The agency says all travelers must show proof of negative test before boarding.
The Centers for Disease Control and Prevention (CDC) is requiring all air travelers flying into the United States to have proof of a negative COVID-19 test before being able to board for flight.
Air passengers are required to get a viral test (a test for current infection) within the 3 days before their flight to the US departs, and provide written documentation of their laboratory test result (paper or electronic copy) to the airline or provide documentation of having recovered from COVID-19. Airlines must confirm the negative test result for all passengers or documentation of recovery before they board. If a passenger does not provide documentation of a negative test or recovery, or chooses not to take a test, the airline must deny boarding to the passenger.
This order was signed by the CDC Director Robert Redfield, MD, today and will become effective on January 26, 2021.
“Testing does not eliminate all risk,” Redfield said in a statement. “But when combined with a period of staying at home and everyday precautions like wearing masks and social distancing, it can make travel safer, healthier, and more responsible by reducing spread on planes, in airports, and at destinations.”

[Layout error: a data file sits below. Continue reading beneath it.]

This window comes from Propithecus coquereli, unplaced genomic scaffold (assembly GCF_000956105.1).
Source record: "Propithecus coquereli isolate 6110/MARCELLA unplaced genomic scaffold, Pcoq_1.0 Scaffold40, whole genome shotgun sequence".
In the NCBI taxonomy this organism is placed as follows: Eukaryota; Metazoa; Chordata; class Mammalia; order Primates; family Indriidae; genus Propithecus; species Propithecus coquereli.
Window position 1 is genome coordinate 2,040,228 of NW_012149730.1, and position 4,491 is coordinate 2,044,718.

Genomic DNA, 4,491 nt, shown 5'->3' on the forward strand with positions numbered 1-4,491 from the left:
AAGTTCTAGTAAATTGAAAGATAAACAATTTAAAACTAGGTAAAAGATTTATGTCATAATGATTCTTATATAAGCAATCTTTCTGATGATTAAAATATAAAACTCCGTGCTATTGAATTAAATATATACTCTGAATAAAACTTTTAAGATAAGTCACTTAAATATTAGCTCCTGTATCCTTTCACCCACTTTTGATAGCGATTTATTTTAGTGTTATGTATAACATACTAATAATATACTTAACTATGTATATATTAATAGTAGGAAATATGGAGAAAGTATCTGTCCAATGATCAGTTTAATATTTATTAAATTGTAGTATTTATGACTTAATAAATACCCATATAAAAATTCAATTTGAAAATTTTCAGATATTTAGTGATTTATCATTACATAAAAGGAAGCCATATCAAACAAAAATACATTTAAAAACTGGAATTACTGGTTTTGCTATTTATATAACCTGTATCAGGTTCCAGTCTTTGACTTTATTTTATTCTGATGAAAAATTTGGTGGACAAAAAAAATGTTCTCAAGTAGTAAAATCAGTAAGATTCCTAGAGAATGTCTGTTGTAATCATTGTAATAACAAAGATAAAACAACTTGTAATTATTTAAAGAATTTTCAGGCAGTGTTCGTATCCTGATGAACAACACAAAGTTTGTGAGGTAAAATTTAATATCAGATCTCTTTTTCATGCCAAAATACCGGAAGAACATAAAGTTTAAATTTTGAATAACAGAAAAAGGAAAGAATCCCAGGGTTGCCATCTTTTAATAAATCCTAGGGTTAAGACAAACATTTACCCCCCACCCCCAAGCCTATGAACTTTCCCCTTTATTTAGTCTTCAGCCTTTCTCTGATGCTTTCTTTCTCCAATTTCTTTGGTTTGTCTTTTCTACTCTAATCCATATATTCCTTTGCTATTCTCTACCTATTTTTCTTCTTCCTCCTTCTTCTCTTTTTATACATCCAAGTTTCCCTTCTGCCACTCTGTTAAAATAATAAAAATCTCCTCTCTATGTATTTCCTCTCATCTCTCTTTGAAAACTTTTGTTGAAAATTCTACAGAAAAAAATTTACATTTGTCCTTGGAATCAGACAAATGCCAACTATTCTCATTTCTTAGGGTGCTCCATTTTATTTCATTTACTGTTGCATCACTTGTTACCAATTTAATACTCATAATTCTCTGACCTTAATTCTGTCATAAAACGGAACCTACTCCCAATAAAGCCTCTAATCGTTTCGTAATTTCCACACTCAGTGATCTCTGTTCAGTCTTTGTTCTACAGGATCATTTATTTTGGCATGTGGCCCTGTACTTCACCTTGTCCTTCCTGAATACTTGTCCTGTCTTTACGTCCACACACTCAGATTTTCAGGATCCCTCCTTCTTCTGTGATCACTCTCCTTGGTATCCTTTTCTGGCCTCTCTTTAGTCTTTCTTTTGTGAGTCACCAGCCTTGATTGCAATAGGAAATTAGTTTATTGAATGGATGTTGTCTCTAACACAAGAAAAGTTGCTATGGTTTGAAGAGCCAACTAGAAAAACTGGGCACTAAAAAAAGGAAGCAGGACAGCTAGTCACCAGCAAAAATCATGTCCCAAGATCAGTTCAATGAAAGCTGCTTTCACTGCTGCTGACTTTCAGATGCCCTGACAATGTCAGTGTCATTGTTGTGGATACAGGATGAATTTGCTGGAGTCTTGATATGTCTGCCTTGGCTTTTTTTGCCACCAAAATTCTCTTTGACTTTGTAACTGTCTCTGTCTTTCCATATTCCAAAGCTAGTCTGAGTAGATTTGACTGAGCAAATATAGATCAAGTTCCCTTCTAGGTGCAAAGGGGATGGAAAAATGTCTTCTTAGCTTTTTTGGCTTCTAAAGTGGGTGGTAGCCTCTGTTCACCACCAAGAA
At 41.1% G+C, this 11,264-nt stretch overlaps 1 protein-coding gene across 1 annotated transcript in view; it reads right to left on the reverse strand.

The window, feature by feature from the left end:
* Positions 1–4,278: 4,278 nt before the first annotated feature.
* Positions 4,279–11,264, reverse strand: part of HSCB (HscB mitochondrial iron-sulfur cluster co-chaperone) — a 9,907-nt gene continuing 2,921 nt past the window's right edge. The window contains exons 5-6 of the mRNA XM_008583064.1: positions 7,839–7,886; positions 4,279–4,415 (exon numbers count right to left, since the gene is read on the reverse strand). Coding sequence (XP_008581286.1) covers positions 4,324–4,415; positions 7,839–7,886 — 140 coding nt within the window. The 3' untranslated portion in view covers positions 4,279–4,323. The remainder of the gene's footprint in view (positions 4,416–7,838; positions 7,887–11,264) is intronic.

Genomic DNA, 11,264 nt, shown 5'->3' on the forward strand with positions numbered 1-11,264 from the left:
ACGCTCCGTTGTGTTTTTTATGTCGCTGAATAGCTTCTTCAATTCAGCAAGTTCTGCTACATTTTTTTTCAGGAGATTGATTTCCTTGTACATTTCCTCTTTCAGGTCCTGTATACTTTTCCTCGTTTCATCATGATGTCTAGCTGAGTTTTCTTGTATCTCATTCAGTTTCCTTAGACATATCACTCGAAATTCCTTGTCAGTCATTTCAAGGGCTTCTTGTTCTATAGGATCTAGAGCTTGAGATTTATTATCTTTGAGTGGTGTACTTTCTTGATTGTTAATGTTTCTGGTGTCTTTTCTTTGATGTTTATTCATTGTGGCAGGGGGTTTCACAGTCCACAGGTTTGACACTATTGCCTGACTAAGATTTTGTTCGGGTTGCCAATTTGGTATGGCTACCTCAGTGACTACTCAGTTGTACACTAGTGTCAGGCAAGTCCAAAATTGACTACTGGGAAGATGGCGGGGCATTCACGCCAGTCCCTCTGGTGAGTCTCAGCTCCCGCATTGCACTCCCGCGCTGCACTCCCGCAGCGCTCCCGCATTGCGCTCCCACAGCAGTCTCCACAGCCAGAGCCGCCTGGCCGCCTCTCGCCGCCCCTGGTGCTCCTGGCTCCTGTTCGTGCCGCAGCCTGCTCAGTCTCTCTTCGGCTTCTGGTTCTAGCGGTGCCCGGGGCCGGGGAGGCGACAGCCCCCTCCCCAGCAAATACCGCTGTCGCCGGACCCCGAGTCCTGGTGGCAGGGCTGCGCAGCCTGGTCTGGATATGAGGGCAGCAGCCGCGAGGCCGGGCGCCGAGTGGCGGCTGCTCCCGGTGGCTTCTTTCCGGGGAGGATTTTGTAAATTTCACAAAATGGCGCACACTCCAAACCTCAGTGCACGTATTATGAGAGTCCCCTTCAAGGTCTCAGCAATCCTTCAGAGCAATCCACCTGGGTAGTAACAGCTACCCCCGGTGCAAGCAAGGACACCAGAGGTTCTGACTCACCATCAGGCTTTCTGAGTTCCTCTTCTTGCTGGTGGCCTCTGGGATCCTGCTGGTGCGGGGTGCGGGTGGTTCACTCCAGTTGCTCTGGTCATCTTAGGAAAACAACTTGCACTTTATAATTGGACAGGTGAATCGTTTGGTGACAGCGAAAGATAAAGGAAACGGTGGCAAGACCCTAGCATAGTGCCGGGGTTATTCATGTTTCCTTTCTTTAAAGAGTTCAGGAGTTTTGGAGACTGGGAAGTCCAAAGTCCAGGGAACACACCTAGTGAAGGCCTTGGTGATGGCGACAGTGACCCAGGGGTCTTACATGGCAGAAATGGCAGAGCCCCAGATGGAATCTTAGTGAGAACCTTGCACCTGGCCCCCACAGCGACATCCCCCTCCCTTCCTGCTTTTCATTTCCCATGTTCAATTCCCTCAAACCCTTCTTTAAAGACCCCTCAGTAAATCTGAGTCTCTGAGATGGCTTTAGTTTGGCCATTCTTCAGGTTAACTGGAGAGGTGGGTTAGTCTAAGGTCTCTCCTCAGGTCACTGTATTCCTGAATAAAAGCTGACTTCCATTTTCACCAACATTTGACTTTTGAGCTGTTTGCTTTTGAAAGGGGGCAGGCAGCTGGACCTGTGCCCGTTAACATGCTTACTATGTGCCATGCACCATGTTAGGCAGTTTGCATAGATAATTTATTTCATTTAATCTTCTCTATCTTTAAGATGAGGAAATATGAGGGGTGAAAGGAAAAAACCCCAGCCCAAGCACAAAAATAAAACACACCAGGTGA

This policy comes on the heels of a requirement given back in late December by the administration, “requiring air passengers arriving from the United Kingdom (UK) to test negative, via PCR or Antigen test, no more than 72 hours before departure from the UK to the United States,” according to a CDC statement.
A new COVID-19 variant, B.1.1.7, or otherwise known as VOC 202012/01, was discovered that same month in the UK, but has spread to other countries.